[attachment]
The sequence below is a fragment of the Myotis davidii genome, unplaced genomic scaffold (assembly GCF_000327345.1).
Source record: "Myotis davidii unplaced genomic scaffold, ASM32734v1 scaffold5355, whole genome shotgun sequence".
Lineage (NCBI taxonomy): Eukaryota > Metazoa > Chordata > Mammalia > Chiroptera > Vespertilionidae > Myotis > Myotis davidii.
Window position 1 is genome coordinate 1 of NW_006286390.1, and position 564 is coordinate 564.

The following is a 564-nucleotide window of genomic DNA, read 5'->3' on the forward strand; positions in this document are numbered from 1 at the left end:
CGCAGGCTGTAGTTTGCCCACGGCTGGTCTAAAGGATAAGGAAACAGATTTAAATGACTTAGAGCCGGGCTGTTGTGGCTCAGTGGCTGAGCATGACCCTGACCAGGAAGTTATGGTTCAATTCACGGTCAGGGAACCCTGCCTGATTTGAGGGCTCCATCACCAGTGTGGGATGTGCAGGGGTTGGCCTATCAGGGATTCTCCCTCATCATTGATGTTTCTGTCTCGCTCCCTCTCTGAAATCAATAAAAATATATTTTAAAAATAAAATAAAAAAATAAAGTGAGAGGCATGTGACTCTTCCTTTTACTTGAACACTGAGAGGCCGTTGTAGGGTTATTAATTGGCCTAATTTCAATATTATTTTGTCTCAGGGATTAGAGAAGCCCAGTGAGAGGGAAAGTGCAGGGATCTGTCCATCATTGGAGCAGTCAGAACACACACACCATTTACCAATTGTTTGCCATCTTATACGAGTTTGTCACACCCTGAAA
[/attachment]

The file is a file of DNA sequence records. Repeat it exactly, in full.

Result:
The sequence below is a fragment of the Myotis davidii genome, unplaced genomic scaffold (assembly GCF_000327345.1).
Source record: "Myotis davidii unplaced genomic scaffold, ASM32734v1 scaffold5355, whole genome shotgun sequence".
Lineage (NCBI taxonomy): Eukaryota > Metazoa > Chordata > Mammalia > Chiroptera > Vespertilionidae > Myotis > Myotis davidii.
Window position 1 is genome coordinate 1 of NW_006286390.1, and position 564 is coordinate 564.

The following is a 564-nucleotide window of genomic DNA, read 5'->3' on the forward strand; positions in this document are numbered from 1 at the left end:
CGCAGGCTGTAGTTTGCCCACGGCTGGTCTAAAGGATAAGGAAACAGATTTAAATGACTTAGAGCCGGGCTGTTGTGGCTCAGTGGCTGAGCATGACCCTGACCAGGAAGTTATGGTTCAATTCACGGTCAGGGAACCCTGCCTGATTTGAGGGCTCCATCACCAGTGTGGGATGTGCAGGGGTTGGCCTATCAGGGATTCTCCCTCATCATTGATGTTTCTGTCTCGCTCCCTCTCTGAAATCAATAAAAATATATTTTAAAAATAAAATAAAAAAATAAAGTGAGAGGCATGTGACTCTTCCTTTTACTTGAACACTGAGAGGCCGTTGTAGGGTTATTAATTGGCCTAATTTCAATATTATTTTGTCTCAGGGATTAGAGAAGCCCAGTGAGAGGGAAAGTGCAGGGATCTGTCCATCATTGGAGCAGTCAGAACACACACACCATTTACCAATTGTTTGCCATCTTATACGAGTTTGTCACACCCTGAAA